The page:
Fitness in stratified societies
Review articleOpen access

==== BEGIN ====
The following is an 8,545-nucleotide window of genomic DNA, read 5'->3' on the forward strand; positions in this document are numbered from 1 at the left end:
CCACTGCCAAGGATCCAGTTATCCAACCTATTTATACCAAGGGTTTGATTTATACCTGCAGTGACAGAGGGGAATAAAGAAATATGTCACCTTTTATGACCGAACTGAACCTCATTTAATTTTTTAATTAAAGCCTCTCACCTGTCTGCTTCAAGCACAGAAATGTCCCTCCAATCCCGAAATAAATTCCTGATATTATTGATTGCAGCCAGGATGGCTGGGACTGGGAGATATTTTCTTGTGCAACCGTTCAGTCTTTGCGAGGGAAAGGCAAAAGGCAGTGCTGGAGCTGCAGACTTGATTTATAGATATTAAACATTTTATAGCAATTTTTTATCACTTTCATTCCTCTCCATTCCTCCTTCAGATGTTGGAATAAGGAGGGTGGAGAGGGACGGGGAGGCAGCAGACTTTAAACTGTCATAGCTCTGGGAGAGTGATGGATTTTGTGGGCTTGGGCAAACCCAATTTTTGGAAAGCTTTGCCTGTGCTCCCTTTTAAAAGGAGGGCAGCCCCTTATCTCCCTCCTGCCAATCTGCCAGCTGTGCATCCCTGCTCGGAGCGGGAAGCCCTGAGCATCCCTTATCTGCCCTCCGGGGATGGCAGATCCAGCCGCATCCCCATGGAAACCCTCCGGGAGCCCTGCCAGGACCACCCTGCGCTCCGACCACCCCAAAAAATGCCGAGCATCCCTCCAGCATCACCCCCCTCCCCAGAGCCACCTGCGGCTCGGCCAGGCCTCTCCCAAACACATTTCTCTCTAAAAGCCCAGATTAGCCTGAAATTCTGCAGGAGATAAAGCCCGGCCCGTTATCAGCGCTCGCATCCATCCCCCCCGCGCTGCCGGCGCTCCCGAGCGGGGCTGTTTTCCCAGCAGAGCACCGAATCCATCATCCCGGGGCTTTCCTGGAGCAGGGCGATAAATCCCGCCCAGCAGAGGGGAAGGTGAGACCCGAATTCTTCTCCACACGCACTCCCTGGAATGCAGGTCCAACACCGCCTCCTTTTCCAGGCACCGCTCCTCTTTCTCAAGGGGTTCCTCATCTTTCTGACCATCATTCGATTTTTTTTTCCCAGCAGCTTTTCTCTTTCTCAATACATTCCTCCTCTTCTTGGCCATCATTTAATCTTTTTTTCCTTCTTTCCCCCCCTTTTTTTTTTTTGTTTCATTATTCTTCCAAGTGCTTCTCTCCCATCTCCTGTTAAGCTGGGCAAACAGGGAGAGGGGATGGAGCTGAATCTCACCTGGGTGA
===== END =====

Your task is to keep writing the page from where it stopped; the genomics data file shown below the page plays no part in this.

AbstractWhen wealth or social status can be transmitted from parents to offspring and when fitness depends on wealth or social status, evolutionary consequences of individual transmission strategies can be described by a parameter, called long-term fitness by Rogers (1990), which is the expected relative contribution of an individual to the gene pool in the long-term future. We show how to measure and use this parameter in two models of general interest in sociobiology. First, we construct a system with social classes and hypergynous marriage. Our treatment includes a method for computing the fitnesses of the two sexes separately. As expected, upper-class males have the highest long-term fitness in this kind of social structure, followed by lower-class females, then lower-class males and upper-class females. Upper-class preference for sons would be favored by selection in this system, but not female unwillingness to marry down—in this sense such systems do not conform to a Darwinian model. We then study a system with one sex and three social classes, the poorest of which has very low single generation fitness. In this system, the class with the highest single generation fitness does not have the highest long-term fitness. We suggest that this system is a useful model for understanding the changes in reproductive behavior that occured during the demographic transition in Europe. We suggest that the absence of a destitute lower class in Africa may help explain the failure, so far, for signs of demographic transition to appear in Africa.

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